Times Gone Bye

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Nevada desert outside of Las Vegas, NV

Under clear and sunny skies and with a full tank of gas, Morgan (the dog) and I left Las Vegas on our way to South Lake Tahoe. I finally figured out how to get Carmen (the GPS) to keep me off interstate highways and on the secondary roads I prefer: Pick a town along the route I want and have her guide me there. We headed to Pahrump, NV, turned left onto Bell Vista Avenue and followed it to route 190 and into Death Valley. At the entry to the park, a band of motorcyclists, several vehicles filled with foreign tourists and I formed a caravan and made our way to the overlook and on to Furnace Creek.

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Death Valley

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Death Valley

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Furnace Creek

Furnace Creek is the lowest point of Death Valley at 190 feet below sea level. Even though it was only 11:00 AM and I’d only been driving for 2 hours, the temperature in Furnace Creek was 25 degrees higher than when I left Las Vegas; 90 degrees. It gets hot there.

 

 

 

 

 

 

 

 

From Furnace Creek we followed route 190 into the Owens Valley and on to the town of Bishop on route 395. The Owens Valley has an interesting history. Once a thriving agricultural area, the land is now returning to desert. In the early 1900s the city of Los Angeles had outgrown its water supply. To bolster its supply, an aqueduct was constructed to the Owens Valley and water rights acquired to Owens Lake. By 1926 the lake was dry and the farmers had no water to irrigate their crops. Water rights in California have always been a struggle and remain so today. If you are interested in more information on the Owens Valley water wars, go to the following link: http://en.wikipedia.org/wiki/California_Water_Wars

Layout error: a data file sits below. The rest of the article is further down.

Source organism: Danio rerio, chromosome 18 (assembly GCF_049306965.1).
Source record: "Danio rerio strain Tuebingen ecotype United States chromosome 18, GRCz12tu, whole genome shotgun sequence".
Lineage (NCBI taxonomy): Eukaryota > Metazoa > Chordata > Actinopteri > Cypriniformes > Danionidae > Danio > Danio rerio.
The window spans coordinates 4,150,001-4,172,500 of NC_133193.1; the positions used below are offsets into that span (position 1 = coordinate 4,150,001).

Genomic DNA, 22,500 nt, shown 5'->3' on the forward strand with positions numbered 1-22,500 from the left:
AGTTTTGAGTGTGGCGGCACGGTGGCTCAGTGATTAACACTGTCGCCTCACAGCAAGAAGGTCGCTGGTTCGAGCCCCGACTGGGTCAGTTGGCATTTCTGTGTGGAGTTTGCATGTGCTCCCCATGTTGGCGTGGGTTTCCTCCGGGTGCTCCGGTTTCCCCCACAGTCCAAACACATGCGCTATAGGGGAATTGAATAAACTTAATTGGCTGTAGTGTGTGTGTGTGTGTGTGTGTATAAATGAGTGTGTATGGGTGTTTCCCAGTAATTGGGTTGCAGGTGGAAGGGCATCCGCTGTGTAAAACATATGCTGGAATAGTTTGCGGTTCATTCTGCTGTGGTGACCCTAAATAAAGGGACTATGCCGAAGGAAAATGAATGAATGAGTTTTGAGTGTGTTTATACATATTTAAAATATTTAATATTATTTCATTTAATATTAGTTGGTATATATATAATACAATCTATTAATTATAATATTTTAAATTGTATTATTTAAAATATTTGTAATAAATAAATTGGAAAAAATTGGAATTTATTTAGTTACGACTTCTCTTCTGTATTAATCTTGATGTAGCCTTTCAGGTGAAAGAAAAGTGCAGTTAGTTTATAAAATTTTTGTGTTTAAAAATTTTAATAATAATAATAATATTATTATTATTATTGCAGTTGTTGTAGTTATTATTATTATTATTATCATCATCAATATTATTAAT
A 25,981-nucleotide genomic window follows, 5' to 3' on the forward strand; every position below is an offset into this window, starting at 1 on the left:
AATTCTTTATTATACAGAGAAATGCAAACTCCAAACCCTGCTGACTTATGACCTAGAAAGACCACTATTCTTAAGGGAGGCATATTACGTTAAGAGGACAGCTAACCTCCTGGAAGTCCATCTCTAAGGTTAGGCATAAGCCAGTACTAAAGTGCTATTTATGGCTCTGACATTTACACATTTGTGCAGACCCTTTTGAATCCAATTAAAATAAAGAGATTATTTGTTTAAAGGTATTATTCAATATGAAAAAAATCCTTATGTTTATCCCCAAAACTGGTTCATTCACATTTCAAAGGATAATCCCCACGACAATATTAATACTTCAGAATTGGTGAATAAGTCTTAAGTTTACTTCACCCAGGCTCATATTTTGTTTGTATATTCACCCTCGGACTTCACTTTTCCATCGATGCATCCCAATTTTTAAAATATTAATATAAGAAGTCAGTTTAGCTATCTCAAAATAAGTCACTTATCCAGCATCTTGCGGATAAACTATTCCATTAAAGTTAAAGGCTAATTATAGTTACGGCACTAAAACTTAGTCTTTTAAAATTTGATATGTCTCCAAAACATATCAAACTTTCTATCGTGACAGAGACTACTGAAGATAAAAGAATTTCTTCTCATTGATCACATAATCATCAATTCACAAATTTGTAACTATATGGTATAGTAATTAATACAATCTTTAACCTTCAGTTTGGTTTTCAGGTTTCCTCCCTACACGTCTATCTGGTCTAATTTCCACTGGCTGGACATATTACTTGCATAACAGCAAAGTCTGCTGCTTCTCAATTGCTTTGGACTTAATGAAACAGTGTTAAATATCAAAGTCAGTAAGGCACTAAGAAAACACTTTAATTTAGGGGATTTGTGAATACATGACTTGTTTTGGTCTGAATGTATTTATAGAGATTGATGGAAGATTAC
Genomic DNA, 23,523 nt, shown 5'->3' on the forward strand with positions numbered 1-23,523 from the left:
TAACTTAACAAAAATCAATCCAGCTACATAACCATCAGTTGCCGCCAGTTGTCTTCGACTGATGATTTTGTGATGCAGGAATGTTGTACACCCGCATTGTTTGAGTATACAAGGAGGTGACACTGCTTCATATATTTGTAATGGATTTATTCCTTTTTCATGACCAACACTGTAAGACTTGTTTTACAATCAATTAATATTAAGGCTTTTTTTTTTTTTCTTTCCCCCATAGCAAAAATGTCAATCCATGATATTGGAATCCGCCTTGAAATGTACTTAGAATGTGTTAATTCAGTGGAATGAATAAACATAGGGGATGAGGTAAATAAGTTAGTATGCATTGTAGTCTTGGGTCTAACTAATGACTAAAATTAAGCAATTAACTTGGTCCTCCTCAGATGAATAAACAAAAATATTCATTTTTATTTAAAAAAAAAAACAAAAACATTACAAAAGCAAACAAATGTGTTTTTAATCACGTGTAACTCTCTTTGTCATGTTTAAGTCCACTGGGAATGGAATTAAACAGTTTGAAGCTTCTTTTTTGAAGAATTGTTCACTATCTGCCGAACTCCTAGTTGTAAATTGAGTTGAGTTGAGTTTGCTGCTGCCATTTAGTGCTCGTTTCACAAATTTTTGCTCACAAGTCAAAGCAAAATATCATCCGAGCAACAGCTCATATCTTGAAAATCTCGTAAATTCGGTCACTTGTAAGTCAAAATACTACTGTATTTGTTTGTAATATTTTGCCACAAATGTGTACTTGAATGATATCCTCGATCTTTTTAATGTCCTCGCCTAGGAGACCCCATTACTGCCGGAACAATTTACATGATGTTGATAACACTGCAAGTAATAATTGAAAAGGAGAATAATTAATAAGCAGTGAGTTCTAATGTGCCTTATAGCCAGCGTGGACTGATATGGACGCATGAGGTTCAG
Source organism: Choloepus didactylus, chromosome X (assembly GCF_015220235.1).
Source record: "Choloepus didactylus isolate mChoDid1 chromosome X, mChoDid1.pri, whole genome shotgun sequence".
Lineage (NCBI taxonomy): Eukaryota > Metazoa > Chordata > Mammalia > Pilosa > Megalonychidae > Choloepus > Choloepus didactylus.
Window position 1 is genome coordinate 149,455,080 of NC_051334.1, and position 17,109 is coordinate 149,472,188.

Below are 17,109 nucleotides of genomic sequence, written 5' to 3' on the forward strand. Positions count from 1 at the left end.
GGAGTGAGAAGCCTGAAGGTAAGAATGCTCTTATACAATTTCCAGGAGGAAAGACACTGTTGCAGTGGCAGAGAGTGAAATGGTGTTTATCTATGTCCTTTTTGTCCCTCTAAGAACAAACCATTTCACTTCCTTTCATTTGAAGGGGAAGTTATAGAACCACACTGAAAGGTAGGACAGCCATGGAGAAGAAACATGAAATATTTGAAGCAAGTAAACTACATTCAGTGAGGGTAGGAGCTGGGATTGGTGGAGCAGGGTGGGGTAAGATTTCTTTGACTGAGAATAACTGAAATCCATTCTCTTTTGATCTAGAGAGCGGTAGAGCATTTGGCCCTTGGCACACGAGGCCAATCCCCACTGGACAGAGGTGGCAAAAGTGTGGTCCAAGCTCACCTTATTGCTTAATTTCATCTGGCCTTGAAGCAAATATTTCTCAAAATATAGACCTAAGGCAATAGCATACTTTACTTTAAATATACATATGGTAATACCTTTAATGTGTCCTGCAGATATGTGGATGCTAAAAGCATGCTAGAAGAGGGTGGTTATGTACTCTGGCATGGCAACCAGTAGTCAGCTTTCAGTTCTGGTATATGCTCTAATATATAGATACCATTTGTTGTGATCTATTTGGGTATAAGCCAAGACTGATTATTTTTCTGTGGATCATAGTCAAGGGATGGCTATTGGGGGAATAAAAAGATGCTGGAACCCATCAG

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Owens Lake

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Eastern Sierras

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Mono Lake

Route 395 runs along the east side of the Sierra Mountains. As moisture from the Pacific Ocean falls as rain on the western side of the mountain range, little is left for the eastern slopes. Whilt the west side has thick forests of pine, the eastern side is scrub brush: Equally beautiful and majestic, just in different ways. Heading north on Route 395, I passed Mono Lake, which was also involved in a water war with Los Angeles but fortunately in this case, Mono Lake won.

My original plan was to visit the ghost town of Bodie, just north of Mono Lake but, due to getting a later start than I planned, spending more time than anticipated in Death Valley and stopping in Bishop to utilize the free wifi at the local Starbucks to complete some family business, I arrived at Bodie much to late to visit. It was dark when I was getting near Lake Tahoe and it was then that I discovered that Carmen was exacting her revenge for all the times I had over ruled her choice to put me on interstate highways.

Following Carmen’s guidance, I roared past the exit that I assumed I needed to take to Lake Tahoe. I realized just how off I was when I was on the outskirts of Carson City, NV. Carmen was still cheerfully directing me to follow the highlighted route. She finally had me exit onto a narrow two-lane road headed for the side of the mountain range. It was dark, I wasn’t convinced that this was the correct route and I was hungry. When the road started climbing the mountainside, I knew exactly where I was. Many years ago, something like 35, my girlfriend at the time, Maria, and I took a road trip to stay with some family friends in Lake Tahoe and to see a show in Reno. We were young and, like many young people, I did things, which, as an adult would be considered foolish. After the show, the time being around 1:00 AM, we (OK, I) decided to take the back roads back to Lake Tahoe as I thought it would be faster. We ended up lost (no such thing as GPSs in those days) and VERY low on gas. I was freaking but tried to appear to be calm as to not worry Maria. She was just as freaked, having seen the gas gauge on empty, but tried to appear calm so as to not worry me. Ah, young love…. Somehow we managed to find the back road over the mountain and into Lake Tahoe. The very same road I was now on. Being on that road again brought back strong and wonderful memories of Maria. She was my first true love and, even after 35 years, we still remain close. Although we don’t see each other very often any more, when we do, we pick right up where we left off, like no time has passed. You never forget your first true love. Perhaps Carmen routed me the way she did to remind me of times gone bye.

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